When I walked into the conference room on the first floor of Oakland City Hall, I saw high school and middle school youth engaging in conversations with elected officials and college students about how to fix tough community problems. The kids looked assured and confident, presenting next to their cardboard projects.
This event was called Civics Day, and was put on by a national non-profit organization called Generation Citizen. The goal of the event was to engage young people in civics and empower them to become effective citizens. Each student group had to come up with a proposal for improving their city. The projects included ideas from gang violence to school nutrition and public transit.
The judges included corporate leaders and community members, as well as elected officials, including Mayor Jean Quan.
I walked up to Mayor Quan while she was taking notes on her pad, talking with a young man about his project. Afterwards I interviewed her about what she had just seen.
“Too often their idea was just to tell us to fix it, so I had to push back and ask them so what are you going to do about it,” she said. “Each of the proposals had one great concrete thing they can do and they did a good job for the most part targeting people who had some power. But they still need to learn to identify things they themselves can do in the community to make a difference.”
It struck me that the Mayor flipped the script on the students and asked them what they could do to help the solution, instead of just depending on others.
Students did not have to complete the project entirely alone. They had guidance from college volunteers called “Democracy Coaches,” who helped them with their proposals and how to address them from a political standpoint.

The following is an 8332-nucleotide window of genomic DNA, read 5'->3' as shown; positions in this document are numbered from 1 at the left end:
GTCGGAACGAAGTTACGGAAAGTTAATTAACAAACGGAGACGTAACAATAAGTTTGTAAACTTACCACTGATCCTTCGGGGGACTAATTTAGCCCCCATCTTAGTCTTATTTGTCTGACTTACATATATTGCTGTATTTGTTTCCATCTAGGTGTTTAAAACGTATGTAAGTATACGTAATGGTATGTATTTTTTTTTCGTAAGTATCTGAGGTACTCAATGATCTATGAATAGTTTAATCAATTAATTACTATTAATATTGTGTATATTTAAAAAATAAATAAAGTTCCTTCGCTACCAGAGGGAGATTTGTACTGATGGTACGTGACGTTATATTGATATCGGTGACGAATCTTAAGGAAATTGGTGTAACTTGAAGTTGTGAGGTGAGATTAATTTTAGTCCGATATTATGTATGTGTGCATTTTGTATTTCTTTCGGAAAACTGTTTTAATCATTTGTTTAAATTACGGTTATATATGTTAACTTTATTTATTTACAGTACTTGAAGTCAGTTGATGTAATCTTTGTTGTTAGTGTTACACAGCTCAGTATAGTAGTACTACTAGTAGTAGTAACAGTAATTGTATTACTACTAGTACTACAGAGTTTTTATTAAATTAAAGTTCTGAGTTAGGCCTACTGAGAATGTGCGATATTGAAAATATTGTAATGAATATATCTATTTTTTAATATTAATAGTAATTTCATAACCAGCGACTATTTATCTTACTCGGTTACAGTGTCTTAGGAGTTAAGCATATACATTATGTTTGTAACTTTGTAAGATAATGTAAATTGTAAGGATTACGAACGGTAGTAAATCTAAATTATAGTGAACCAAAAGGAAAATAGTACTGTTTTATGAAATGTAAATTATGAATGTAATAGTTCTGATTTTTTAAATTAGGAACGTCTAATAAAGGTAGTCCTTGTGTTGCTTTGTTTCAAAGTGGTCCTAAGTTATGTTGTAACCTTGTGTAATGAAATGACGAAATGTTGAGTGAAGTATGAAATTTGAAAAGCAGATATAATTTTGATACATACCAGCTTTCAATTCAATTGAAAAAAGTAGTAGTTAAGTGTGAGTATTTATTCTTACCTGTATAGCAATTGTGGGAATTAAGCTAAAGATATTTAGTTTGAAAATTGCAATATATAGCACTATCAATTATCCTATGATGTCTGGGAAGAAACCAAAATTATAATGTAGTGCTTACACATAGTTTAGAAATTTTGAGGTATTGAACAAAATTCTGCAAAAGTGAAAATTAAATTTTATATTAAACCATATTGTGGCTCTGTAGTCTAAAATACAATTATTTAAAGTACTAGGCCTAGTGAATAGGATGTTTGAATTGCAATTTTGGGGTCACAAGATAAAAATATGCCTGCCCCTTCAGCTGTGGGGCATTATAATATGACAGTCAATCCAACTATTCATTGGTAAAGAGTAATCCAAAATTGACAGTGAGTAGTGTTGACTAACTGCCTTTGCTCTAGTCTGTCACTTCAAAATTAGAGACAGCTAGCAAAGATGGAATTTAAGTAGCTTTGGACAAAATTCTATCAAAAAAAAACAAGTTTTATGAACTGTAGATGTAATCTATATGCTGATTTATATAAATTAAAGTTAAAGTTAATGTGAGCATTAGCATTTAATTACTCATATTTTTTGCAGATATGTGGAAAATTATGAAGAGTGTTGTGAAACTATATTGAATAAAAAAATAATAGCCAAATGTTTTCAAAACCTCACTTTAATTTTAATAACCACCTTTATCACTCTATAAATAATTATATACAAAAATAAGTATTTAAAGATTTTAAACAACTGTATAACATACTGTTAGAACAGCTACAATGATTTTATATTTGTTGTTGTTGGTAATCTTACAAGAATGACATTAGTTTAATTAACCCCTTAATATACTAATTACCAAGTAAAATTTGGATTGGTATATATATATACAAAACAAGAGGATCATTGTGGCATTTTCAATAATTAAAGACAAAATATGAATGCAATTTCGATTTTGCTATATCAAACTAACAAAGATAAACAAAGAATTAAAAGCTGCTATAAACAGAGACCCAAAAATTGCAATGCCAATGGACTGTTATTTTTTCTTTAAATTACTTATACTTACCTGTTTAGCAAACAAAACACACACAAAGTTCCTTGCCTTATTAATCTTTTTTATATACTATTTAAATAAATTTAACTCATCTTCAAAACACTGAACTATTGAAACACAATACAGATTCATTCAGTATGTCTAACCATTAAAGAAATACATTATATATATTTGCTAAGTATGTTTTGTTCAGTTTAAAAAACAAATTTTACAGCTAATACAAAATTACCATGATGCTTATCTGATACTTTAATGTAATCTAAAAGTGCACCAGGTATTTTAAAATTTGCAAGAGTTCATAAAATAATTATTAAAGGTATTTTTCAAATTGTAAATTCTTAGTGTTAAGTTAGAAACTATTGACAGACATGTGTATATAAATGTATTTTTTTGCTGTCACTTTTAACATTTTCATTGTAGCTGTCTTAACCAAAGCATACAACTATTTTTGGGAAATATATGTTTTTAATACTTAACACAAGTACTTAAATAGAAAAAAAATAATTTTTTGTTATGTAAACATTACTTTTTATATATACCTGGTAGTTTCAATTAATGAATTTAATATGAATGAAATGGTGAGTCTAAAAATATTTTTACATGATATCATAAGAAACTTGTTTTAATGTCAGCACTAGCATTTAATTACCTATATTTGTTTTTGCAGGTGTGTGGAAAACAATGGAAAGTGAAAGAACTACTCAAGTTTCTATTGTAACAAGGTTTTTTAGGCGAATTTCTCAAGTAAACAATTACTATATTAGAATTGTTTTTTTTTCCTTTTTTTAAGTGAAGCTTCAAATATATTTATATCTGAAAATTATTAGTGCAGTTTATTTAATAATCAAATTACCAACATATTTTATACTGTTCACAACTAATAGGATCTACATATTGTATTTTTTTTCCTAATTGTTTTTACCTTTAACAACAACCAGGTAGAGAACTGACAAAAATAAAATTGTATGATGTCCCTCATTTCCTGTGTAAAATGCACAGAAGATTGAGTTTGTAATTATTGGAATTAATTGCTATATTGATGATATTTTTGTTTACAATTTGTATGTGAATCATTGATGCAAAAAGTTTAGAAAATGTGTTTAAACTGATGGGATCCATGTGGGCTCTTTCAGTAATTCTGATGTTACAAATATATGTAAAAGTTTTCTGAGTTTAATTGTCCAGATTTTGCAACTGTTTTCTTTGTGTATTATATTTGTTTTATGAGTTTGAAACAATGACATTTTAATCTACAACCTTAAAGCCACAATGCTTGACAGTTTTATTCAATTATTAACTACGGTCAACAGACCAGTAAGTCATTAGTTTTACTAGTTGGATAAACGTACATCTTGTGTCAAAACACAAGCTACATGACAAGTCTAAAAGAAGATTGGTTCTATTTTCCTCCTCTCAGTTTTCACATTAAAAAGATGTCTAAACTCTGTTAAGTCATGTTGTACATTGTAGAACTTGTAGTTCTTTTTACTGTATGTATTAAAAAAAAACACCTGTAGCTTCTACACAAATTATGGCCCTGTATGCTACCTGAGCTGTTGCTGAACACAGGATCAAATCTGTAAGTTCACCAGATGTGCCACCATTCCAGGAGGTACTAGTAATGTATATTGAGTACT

One Democracy Coach I interviewed, named Shen Shen, the students she worked with now feel they can help and make a difference because of this project. “They changed their mentality because they thought they couldn’t do anything in life to make a change, now this gives them possibility to make a change or at least try,” she said.
Deniella Herren, 13, whose group project won an award, took up the issue of safety on the Muni bus line she rides to school everyday. She feels there should be more security for young people. She says one of her classmates saw someone get robbed for their phone and PlayStation 3 on the bus. “[This issue is] important because a lot of my classmates ride those buses and they want to feel safe when they ride them,” she said. Her suggestions for improving security included adding a second person to the back door.
Josh Xiao, 14, John O’Connell High School.
Issue: More electives at the school and getting more student input.
“We have to be the one starting this higher new revolution of ideas and I know that other schools have this issue as well, but we want to be the school that starts this… A lot of students at our school are dropping out because there is not enough motivation for them to go to school, and we believe if we had more electives more students will be more motivated to go to school.”
Mateo Francisco Perez, 13 Paul Revere PK-8th School.
Issue: More trash cans needed at the BART stations.
“[Litter is] not good for the environment and people try to plant trees and bring nature back into cities, and having trash all over everything doesn’t help much… The trickiest part of this project was getting a hold of important people and influencers. We did petitions and we sent emails to important people.”